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2012 Art Show
The first 3DCAMP Art show was run by committee member and sponsor Lori Betz of Betz Art Gallery. It was a wonderful addition to 3DCAMP this year that showcased a variety of cutting edge 3D technologies used in an artistic context. We plan to expand the art show to be even bigger next year.
Here are a few of the pieces from the show:
The original concept by ngArt took me completely by surprise. I was drawn to it and started sculpting immediately. It was the first piece that allowed me to be satisfied with the outcome as it involved many different surfaces and a face that had to be done justice. I touch it up every year and use the new features in Zbrush to get a better result each time.
Everything you see was created using Zbrush and PS. 99% of the work was done in Zbrush including texturing and colour maps. I used a number of features including Dynamesh, Zspheres, Dam Standard Brush and the Clay Tubes Brush. Photoshop was used for the background, bump maps and compositing the final renders together to get this result.
My identity is confusing and fragmented and plural. I live in a confusing, fragmented and pluralistic world. As the world gets more complex, formerly universal narratives have become fractured and reassembled—sometimes beyond recognition. One way or another, we must all navigate the fractured space between personal truths and universal realities.
My work explores this tense space. Negotiating my personal tensions—American and Israeli, gay and married, coastal and Midwestern to name a few—is the source of balance, beauty, symbolism, and narrative in my work.explore themes such as the construction and dissemination of masculinity; personal geographies and remapping of memory; and bi-nationality and displacement. My images and objects explore themes such as the construction and dissemination of masculinity; personal geographies and remapping of memory; and bi-nationality and displacement.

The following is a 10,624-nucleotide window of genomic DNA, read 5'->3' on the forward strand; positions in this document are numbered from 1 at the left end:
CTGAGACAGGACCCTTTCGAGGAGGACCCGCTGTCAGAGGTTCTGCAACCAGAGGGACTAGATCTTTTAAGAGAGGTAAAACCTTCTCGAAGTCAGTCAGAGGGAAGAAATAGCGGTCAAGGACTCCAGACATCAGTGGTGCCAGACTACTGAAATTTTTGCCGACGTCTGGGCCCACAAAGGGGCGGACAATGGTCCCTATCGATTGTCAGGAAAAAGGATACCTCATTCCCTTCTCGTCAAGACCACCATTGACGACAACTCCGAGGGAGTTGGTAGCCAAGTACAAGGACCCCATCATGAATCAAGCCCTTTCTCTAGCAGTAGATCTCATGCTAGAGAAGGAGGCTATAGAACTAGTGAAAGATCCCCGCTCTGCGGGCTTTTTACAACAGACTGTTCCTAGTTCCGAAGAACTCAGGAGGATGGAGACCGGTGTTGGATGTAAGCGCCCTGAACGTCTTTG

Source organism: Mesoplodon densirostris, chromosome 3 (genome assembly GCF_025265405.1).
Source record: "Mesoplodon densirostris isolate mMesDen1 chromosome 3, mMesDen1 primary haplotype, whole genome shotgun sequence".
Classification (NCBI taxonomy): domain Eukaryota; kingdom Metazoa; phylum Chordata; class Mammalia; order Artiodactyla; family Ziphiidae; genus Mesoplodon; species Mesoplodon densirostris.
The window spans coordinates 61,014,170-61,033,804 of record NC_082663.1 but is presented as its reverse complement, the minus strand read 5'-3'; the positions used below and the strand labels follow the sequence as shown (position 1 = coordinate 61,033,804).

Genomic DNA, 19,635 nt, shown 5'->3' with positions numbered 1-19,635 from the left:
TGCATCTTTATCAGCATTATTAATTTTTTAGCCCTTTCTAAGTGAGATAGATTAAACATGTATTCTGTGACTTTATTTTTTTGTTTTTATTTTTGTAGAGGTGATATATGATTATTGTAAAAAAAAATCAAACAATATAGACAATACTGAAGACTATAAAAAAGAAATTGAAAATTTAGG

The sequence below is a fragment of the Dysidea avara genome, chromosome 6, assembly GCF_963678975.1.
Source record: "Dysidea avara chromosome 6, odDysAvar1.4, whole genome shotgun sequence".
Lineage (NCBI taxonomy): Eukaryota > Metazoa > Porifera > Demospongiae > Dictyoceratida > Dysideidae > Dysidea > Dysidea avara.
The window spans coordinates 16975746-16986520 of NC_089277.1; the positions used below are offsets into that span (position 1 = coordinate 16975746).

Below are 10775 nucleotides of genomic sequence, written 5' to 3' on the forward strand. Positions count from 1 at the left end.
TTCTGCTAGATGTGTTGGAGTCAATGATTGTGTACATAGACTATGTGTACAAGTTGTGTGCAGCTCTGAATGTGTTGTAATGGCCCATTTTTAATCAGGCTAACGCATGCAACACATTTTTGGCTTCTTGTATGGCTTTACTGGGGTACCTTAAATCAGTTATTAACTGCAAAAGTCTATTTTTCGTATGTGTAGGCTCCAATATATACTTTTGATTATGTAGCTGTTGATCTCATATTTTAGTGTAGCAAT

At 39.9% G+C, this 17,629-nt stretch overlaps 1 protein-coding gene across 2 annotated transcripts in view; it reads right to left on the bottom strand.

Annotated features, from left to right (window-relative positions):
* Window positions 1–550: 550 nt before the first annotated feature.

The concept for the piece stems from the reasoning that the skull is recognisable as a macabre stereotype. By removing the skull from the body and ‘re placing’ it at a different angle, it becomes ‘other worldly’ and to a degree, unrecognisable as a human being. The eye comprehends the body, as a human body, but not the face (or skull) – thereby introducing a juxtaposition in what we ‘see’ versus what we ‘know’.
The two sculptures reflect the other. There are subtle differences in their pose as and facial orientation, which explores the stereotype of ‘macabre’.
This piece is based off of photogrammetry data of the underside of a hominid skull from the Pitt Rivers Museum in Oxford, England. My work often examines the subject of Anthropomorphism. Here, I have explored the human/animal relationship, and included mythology and science to tell a ‘story’.
With Undine, I’ve explored the beauty of a Bottlenose dolphin skull (Tursiops truncatus), gathered from photographs taken of the animal in a display case. I’ve touched on the mythology of Undine – a water nymph from European folklore – to present the animal in ‘humanised’ form. This is not a foreign concept, we’ve all grown up with the popularisation of mythology in films, television, media etc.
However, what we ‘prefer’ to see, is complete ‘human’ form – as with the UnSeenBrothers, ‘… eye comprehends the body, as a human body, but not the face (or skull) – thereby introducing a juxtaposition in what we ‘see’ versus what we ‘know’.”
The features of the body (soft and feminine) reflect how I viewed the forms of the skull.
SLS Print; cm: 10.872 w x 19.038 d x 10.128 h
Most of Michelle Davis’s work stems from a fascination with nature, whether it be
medicine, biology, or botany. She enjoys exploring unique forms and patterns, working
to reveal the beauty in sometimes unexpected places. While she has worked in a
variety of media, traditional and digital, the use of 3D modeling software with 3D printing
for the creation of one-of-a-kind jewelry has been especially useful and powerful.
The ‘discovery’ of 3D printing was a huge catalyst for beginning jewelry work several
years ago. She looks forward to the expanding potential for original creation that the
continued development of 3D software and printing brings.
Michelle’s background includes an M.S. in medical illustration, and in addition to her fine
art and jewelry work she currently works as a Creative Director at a medical marketing
company in the Dallas/Fort Worth metroplex.
I’m an explorer in 3 dimensions, watching the beautiful events that take place in that continuum. I study transitions between inside and outside, the point at zero and the point at infinity, how the dimensional axes can be alike and different, and different ways that biomorphic forms can arise. I¹m often asked whether these designs begin with logic or intuition, and the answer is always both.